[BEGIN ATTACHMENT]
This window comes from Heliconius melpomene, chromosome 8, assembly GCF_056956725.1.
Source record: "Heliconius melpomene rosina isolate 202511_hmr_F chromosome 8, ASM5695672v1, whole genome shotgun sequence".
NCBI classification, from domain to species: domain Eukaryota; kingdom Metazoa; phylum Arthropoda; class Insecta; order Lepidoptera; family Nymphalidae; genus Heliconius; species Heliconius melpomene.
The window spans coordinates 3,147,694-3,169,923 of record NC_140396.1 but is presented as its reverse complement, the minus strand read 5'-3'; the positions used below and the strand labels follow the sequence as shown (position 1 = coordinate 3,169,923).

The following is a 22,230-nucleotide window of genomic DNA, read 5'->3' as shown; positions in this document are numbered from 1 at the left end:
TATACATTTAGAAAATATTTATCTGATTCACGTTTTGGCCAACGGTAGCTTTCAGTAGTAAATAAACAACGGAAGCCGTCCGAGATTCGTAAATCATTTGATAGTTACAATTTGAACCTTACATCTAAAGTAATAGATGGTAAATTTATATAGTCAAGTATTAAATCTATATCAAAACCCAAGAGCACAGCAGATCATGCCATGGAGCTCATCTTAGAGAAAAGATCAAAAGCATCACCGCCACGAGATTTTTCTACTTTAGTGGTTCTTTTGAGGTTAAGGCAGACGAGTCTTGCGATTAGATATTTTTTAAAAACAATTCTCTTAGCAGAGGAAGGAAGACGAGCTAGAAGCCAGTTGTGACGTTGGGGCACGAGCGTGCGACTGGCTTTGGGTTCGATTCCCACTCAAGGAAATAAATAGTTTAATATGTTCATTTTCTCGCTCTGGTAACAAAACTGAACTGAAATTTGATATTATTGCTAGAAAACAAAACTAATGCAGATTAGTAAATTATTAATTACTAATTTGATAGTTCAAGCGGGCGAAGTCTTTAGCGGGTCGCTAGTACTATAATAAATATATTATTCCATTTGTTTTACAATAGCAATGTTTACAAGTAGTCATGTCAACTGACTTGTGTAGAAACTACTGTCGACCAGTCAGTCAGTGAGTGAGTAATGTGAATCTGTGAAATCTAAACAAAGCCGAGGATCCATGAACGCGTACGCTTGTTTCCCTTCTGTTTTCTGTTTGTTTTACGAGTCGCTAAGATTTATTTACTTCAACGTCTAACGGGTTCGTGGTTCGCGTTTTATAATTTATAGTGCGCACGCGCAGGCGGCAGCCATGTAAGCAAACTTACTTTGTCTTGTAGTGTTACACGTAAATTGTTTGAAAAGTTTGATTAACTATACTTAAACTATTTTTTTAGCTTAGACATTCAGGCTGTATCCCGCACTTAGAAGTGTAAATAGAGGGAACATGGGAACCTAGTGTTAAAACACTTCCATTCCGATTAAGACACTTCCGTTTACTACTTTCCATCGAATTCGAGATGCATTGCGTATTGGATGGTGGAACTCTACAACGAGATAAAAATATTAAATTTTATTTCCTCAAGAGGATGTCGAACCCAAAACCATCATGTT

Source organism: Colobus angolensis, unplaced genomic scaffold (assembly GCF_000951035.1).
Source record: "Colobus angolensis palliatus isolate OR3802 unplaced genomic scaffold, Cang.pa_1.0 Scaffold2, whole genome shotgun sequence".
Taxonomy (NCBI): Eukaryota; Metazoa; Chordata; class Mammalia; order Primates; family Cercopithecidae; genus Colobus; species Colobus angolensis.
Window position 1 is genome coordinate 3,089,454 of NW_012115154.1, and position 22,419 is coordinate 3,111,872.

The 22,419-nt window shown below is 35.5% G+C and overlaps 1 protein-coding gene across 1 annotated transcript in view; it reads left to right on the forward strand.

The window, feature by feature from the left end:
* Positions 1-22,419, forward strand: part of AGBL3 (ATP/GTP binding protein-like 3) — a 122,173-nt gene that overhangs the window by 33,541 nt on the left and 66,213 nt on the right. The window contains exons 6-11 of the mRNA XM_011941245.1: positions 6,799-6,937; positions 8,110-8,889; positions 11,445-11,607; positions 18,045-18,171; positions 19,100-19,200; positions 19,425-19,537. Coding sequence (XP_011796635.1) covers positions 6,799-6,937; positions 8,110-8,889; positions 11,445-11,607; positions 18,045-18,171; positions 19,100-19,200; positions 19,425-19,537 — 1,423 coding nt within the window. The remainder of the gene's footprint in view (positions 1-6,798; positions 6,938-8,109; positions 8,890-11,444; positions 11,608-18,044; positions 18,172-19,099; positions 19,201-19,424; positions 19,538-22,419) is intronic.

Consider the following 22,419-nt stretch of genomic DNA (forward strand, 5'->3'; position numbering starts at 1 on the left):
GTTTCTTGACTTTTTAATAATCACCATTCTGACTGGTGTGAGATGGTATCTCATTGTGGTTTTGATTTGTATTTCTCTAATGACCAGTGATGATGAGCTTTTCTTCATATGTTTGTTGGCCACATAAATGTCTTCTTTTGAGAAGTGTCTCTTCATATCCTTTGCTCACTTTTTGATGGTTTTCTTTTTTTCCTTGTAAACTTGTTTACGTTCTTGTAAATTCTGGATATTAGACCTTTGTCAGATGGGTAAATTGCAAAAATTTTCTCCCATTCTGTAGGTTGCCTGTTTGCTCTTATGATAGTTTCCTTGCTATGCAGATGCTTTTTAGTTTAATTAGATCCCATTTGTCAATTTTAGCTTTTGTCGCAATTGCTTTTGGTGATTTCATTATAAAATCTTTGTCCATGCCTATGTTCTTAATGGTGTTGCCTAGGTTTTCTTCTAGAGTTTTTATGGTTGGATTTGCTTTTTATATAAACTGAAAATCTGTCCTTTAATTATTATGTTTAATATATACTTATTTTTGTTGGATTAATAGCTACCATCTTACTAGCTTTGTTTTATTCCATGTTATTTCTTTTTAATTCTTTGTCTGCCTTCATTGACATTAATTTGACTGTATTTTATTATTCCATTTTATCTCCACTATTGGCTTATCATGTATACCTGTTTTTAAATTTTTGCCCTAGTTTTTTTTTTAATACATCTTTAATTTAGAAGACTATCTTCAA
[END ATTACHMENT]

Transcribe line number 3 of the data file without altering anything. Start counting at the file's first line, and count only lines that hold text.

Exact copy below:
NCBI classification, from domain to species: domain Eukaryota; kingdom Metazoa; phylum Arthropoda; class Insecta; order Lepidoptera; family Nymphalidae; genus Heliconius; species Heliconius melpomene.